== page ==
Fairlie: So in my 2008 book with MIT Press, one of the things that I was trying to figure out is, what are the determinants of business success?—specifically among smaller businesses that are not kind of large corporations. And one of the factors that we found to be the most important was access to financial capital. Another factor that was extremely important was human capital, so in terms of how educated the business owner is. And then, finally, kind of a new finding from the literature was whether or not you had an extensive family business experience. So, in particular, if you worked in your parents' business, that had a big effect on whether or not your ultimate business would be successful.

Now, if we kind of turn to the issue about minority groups, we wanted to focus on African Americans and Asian Americans. African Americans, we found in our data, had the least successful firms on average of all large…ethnic and racial groups, and Asian Americans had the most successful firms on average. And we looked at different outcomes such as sales, closure, profits, and employment at firms. And so we put these things together, and what we found is that African Americans were underperforming the national average partly because they had less access to financial capital, that they were less educated on average, and that, one of the new findings was that, they had less experience in family businesses. So they were much less likely to work in a family business than were white-owned firms.

Asian-American firms we found to be very successful for two reasons. One was that they had much more access to capital, in terms of their businesses at start-up, and also that they were highly educated. We found that 50 percent of Asian-owned businesses had an owner that had a college degree or higher, which was about twice the national average.

Moderator: In our current economic environment, many small businesses are experiencing challenges. Why is it important to address the particular disparities in small business performance between minorities and nonminorities?

Fairlie: Small-business ownership is extremely important for a number of different economic outcomes. One is it's very important for wealth accumulation. We find that business owners hold a disproportionate amount of wealth in the U.S. economy. It's also very important for job creation. Small businesses create the majority of new jobs out there. And also, for just overall economic development. If there's any community of [businesses] owned by a specific group, say a minority group, that is underrepresented in business ownership, that's going to have a negative impact on economic development in the long run.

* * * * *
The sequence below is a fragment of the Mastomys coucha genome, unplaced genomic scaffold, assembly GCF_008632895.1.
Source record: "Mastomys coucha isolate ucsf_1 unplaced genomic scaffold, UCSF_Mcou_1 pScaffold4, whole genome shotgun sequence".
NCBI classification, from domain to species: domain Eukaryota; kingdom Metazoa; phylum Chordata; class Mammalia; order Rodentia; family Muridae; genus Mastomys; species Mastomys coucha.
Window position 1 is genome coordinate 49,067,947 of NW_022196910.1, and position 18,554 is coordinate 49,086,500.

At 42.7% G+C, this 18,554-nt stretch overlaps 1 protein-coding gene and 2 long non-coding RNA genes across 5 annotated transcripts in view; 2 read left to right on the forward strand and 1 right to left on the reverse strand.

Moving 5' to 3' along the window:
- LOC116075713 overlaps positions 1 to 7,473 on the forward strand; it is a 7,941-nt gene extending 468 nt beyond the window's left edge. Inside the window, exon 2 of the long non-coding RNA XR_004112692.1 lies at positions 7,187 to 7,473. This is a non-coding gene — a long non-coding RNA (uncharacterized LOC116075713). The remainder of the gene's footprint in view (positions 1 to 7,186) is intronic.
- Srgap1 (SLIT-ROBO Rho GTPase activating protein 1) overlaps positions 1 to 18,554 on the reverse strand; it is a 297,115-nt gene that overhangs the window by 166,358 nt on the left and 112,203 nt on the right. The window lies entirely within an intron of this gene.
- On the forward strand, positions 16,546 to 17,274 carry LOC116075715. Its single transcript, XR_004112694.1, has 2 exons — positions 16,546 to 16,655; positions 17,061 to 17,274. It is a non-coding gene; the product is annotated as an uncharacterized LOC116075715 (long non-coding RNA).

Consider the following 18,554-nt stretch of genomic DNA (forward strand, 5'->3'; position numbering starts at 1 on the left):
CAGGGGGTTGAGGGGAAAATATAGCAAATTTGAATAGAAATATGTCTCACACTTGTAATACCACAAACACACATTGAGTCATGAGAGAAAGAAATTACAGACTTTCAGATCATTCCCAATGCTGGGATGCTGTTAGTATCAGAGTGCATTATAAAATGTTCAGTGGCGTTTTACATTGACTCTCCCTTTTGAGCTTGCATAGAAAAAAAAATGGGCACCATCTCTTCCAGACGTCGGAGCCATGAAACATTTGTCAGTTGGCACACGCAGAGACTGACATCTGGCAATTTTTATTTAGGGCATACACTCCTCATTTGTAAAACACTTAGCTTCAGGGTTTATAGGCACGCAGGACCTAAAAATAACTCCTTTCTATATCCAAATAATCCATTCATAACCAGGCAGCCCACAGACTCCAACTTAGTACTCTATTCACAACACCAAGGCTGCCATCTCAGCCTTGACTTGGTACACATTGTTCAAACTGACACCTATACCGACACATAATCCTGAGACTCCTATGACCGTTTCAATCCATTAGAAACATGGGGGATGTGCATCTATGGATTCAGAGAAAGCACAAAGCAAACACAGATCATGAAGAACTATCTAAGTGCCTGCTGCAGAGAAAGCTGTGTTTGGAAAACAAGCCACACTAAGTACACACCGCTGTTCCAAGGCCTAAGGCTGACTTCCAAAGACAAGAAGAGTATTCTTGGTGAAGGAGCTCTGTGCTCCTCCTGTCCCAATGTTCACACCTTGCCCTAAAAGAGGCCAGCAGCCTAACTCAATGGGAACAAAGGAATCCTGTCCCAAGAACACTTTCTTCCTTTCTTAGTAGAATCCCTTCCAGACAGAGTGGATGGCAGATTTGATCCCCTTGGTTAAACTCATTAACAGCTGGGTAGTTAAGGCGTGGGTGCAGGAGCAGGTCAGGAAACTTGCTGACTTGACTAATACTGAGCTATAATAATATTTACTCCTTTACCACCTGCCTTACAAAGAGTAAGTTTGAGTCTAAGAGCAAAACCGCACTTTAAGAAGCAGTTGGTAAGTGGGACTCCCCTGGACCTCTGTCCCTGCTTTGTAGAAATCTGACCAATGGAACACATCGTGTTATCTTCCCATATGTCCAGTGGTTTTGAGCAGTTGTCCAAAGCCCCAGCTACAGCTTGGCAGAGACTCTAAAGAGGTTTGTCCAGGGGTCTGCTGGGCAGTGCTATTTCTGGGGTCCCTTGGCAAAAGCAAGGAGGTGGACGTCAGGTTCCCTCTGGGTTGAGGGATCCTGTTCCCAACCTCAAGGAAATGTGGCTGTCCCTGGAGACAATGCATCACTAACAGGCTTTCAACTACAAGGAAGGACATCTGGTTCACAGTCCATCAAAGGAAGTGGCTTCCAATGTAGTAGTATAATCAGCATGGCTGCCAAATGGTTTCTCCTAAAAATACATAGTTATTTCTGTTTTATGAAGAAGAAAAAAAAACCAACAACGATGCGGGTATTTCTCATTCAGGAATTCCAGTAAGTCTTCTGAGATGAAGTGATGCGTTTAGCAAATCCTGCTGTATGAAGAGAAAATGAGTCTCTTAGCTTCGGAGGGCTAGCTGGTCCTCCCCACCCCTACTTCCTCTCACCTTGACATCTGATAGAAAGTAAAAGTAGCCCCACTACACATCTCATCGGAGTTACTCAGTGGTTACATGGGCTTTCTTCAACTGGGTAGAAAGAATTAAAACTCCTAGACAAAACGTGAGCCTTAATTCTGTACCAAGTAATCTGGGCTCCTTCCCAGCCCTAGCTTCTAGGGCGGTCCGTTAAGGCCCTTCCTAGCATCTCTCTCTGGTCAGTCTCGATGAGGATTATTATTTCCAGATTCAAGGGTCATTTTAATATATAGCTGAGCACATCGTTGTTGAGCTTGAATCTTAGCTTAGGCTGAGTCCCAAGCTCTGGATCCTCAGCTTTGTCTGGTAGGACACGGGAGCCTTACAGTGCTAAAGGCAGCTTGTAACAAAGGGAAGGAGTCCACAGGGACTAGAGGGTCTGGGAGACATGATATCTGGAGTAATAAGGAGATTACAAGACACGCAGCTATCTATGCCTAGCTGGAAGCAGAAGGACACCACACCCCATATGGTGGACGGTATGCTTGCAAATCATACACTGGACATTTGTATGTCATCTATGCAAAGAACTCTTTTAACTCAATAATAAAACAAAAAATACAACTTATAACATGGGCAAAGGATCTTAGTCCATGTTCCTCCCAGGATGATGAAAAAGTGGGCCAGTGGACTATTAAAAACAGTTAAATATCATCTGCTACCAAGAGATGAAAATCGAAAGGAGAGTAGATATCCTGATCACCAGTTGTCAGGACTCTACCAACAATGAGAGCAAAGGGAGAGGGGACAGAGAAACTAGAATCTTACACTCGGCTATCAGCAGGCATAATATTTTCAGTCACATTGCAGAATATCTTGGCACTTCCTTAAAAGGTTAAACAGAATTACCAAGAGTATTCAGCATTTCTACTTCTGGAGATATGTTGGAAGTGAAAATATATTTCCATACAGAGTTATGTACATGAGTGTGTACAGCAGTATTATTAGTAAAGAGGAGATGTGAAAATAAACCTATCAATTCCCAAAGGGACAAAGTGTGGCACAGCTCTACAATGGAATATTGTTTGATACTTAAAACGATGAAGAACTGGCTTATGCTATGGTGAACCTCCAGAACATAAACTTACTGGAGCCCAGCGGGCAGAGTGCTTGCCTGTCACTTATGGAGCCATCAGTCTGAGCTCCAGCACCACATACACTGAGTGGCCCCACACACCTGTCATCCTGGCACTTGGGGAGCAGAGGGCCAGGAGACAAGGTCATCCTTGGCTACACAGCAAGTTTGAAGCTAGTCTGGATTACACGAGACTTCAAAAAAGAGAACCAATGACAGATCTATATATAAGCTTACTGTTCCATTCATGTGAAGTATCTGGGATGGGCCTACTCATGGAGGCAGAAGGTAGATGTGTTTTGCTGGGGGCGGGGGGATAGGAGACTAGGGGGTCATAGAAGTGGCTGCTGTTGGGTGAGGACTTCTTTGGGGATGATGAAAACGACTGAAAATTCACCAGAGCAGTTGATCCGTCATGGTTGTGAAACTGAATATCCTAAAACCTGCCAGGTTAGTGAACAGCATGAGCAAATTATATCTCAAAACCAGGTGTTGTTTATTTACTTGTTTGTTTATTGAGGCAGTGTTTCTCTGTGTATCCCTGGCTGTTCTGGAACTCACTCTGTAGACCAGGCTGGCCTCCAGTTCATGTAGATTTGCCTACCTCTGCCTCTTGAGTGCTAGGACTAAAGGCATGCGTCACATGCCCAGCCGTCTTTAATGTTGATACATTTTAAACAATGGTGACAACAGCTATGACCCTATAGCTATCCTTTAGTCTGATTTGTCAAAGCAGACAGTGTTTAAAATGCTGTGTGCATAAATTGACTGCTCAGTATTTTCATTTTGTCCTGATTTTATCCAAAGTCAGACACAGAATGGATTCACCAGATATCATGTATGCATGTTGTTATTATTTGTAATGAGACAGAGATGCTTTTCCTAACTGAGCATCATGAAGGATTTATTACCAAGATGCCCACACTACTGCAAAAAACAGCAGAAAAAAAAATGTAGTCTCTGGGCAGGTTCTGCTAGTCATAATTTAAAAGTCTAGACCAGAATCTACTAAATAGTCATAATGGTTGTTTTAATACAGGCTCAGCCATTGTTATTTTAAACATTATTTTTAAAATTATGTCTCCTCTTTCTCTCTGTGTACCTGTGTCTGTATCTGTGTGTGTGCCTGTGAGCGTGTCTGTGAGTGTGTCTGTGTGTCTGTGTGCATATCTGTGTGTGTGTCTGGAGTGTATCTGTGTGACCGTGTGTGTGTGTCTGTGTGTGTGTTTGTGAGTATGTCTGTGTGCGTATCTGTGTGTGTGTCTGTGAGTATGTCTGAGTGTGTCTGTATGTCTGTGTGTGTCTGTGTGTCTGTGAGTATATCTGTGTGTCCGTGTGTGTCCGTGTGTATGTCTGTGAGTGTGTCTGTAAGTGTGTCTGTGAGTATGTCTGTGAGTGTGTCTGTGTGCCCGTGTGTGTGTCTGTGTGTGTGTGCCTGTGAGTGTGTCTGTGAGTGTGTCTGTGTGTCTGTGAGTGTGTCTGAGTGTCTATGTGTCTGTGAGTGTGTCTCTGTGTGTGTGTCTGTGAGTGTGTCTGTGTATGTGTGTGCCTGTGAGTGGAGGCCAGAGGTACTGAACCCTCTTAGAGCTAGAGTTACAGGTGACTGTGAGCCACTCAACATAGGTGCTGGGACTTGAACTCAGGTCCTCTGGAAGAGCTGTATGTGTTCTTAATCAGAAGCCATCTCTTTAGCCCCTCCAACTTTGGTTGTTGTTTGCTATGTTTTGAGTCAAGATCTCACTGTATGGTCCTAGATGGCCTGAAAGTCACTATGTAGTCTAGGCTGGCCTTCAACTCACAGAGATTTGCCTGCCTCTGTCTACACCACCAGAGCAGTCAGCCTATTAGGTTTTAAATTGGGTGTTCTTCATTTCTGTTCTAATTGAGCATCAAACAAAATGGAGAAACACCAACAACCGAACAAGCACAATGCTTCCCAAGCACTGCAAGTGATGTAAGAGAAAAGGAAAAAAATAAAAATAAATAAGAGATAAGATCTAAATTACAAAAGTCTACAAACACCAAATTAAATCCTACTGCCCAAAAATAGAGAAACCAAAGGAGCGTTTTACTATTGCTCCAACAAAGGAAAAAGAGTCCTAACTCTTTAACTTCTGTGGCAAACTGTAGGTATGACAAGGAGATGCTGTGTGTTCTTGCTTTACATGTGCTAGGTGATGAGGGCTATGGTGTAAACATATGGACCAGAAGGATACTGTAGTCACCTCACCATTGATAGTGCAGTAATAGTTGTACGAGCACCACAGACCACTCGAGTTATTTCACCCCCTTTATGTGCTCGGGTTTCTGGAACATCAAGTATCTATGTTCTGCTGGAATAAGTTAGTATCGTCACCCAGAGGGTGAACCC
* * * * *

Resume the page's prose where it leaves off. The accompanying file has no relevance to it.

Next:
Moderator: What are some policy options, at the federal and the state level, to help close the business performance gaps that you've described?

Fairlie: I think there are several things we can do. I'll focus on just a few of them. One is we need to improve access to capital. That is one of the most important issues facing small business owners in general, and also minority businesses in particular, in this recession. We need to figure out policies that can increase the capital that's provided through community banks or smaller banks or banks located in minority communities—that's going to be a key policy that needs to happen.

Another is that we need to provide training or entrepreneurship apprenticeship-type programs that provide experience working in small businesses, working in industry-specific types of jobs that allow individuals who don't have a family-business experience to overcome that deficit and be able to get the kind of experience that will help them create long-term businesses.

And then, finally, like in many other areas in the labor market, we need to eliminate discrimination. We still need to continually combat discrimination that occurs either through…these embedded social networks, these kind of "old boy" networks, and things like that. [For] those, we still need to work on removing those barriers.

Moderator: Dr. Fairlie, thank you for joining us today.

Fairlie: Thank you for having me.

Moderator: This concludes our podcast. We've been speaking with Dr. Robert Fairlie, Professor in Applied Economics and Finance with the University of California, Santa Cruz. For more podcasts on this topic and others, visit the Atlanta Fed's website at If you have comments or questions, please email

Thanks for listening.